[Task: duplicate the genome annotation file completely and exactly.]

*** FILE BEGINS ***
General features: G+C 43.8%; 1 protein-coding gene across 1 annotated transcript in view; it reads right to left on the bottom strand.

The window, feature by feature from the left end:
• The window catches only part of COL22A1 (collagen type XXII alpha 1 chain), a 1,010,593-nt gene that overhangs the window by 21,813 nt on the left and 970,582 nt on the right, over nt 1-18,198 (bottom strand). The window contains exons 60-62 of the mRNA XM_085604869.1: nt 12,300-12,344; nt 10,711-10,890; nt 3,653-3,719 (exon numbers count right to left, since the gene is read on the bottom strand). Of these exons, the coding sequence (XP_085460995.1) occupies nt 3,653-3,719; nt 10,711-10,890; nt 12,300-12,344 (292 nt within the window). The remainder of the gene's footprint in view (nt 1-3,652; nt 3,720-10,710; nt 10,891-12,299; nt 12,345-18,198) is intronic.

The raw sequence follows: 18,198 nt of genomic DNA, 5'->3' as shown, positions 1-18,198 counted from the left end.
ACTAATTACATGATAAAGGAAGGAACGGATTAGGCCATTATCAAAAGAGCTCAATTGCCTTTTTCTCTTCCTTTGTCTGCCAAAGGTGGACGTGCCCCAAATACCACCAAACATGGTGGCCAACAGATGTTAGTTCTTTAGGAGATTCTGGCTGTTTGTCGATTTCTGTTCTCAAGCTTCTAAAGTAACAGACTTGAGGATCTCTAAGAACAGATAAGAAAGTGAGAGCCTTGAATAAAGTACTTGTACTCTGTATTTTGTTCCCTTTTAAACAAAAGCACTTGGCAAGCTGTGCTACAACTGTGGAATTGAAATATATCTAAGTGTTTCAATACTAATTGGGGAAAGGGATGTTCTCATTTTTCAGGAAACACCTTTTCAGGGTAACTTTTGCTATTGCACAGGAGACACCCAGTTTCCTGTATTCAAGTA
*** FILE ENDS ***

General features: G+C 43.8%; 1 protein-coding gene across 1 annotated transcript in view; it reads right to left on the bottom strand.

The window, feature by feature from the left end:
• The window catches only part of COL22A1 (collagen type XXII alpha 1 chain), a 1,010,593-nt gene that overhangs the window by 21,813 nt on the left and 970,582 nt on the right, over nt 1-18,198 (bottom strand). The window contains exons 60-62 of the mRNA XM_085604869.1: nt 12,300-12,344; nt 10,711-10,890; nt 3,653-3,719 (exon numbers count right to left, since the gene is read on the bottom strand). Of these exons, the coding sequence (XP_085460995.1) occupies nt 3,653-3,719; nt 10,711-10,890; nt 12,300-12,344 (292 nt within the window). The remainder of the gene's footprint in view (nt 1-3,652; nt 3,720-10,710; nt 10,891-12,299; nt 12,345-18,198) is intronic.

The raw sequence follows: 18,198 nt of genomic DNA, 5'->3' as shown, positions 1-18,198 counted from the left end.
ACTAATTACATGATAAAGGAAGGAACGGATTAGGCCATTATCAAAAGAGCTCAATTGCCTTTTTCTCTTCCTTTGTCTGCCAAAGGTGGACGTGCCCCAAATACCACCAAACATGGTGGCCAACAGATGTTAGTTCTTTAGGAGATTCTGGCTGTTTGTCGATTTCTGTTCTCAAGCTTCTAAAGTAACAGACTTGAGGATCTCTAAGAACAGATAAGAAAGTGAGAGCCTTGAATAAAGTACTTGTACTCTGTATTTTGTTCCCTTTTAAACAAAAGCACTTGGCAAGCTGTGCTACAACTGTGGAATTGAAATATATCTAAGTGTTTCAATACTAATTGGGGAAAGGGATGTTCTCATTTTTCAGGAAACACCTTTTCAGGGTAACTTTTGCTATTGCACAGGAGACACCCAGTTTCCTGTATTCAAGTA